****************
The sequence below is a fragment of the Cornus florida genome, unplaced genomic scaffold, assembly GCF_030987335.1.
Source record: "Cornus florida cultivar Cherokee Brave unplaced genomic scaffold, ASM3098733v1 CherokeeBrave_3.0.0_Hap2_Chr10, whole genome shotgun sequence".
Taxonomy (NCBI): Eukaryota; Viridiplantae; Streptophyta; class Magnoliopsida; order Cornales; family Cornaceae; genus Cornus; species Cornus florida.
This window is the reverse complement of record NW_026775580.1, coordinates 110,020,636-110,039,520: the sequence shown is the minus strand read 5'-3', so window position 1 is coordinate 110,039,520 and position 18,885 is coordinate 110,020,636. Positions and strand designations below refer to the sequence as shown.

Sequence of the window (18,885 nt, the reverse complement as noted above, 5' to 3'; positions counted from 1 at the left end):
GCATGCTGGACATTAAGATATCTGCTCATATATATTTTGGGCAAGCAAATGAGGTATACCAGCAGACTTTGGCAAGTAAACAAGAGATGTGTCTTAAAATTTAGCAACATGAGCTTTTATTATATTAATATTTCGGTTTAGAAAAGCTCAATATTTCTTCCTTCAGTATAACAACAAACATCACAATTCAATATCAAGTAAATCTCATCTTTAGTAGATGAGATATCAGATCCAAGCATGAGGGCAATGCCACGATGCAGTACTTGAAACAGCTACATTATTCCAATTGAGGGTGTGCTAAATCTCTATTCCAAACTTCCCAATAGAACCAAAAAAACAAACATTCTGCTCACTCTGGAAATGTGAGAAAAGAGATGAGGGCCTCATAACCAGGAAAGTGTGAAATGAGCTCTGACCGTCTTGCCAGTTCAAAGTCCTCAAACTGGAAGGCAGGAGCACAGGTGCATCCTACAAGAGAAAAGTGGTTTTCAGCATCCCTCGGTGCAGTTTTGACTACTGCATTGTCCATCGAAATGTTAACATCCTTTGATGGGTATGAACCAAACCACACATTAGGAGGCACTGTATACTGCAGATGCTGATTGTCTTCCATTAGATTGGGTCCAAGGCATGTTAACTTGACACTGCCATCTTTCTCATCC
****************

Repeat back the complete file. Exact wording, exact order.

The sequence below is a fragment of the Cornus florida genome, unplaced genomic scaffold, assembly GCF_030987335.1.
Source record: "Cornus florida cultivar Cherokee Brave unplaced genomic scaffold, ASM3098733v1 CherokeeBrave_3.0.0_Hap2_Chr10, whole genome shotgun sequence".
Taxonomy (NCBI): Eukaryota; Viridiplantae; Streptophyta; class Magnoliopsida; order Cornales; family Cornaceae; genus Cornus; species Cornus florida.
This window is the reverse complement of record NW_026775580.1, coordinates 110,020,636-110,039,520: the sequence shown is the minus strand read 5'-3', so window position 1 is coordinate 110,039,520 and position 18,885 is coordinate 110,020,636. Positions and strand designations below refer to the sequence as shown.

Sequence of the window (18,885 nt, the reverse complement as noted above, 5' to 3'; positions counted from 1 at the left end):
GCATGCTGGACATTAAGATATCTGCTCATATATATTTTGGGCAAGCAAATGAGGTATACCAGCAGACTTTGGCAAGTAAACAAGAGATGTGTCTTAAAATTTAGCAACATGAGCTTTTATTATATTAATATTTCGGTTTAGAAAAGCTCAATATTTCTTCCTTCAGTATAACAACAAACATCACAATTCAATATCAAGTAAATCTCATCTTTAGTAGATGAGATATCAGATCCAAGCATGAGGGCAATGCCACGATGCAGTACTTGAAACAGCTACATTATTCCAATTGAGGGTGTGCTAAATCTCTATTCCAAACTTCCCAATAGAACCAAAAAAACAAACATTCTGCTCACTCTGGAAATGTGAGAAAAGAGATGAGGGCCTCATAACCAGGAAAGTGTGAAATGAGCTCTGACCGTCTTGCCAGTTCAAAGTCCTCAAACTGGAAGGCAGGAGCACAGGTGCATCCTACAAGAGAAAAGTGGTTTTCAGCATCCCTCGGTGCAGTTTTGACTACTGCATTGTCCATCGAAATGTTAACATCCTTTGATGGGTATGAACCAAACCACACATTAGGAGGCACTGTATACTGCAGATGCTGATTGTCTTCCATTAGATTGGGTCCAAGGCATGTTAACTTGACACTGCCATCTTTCTCATCC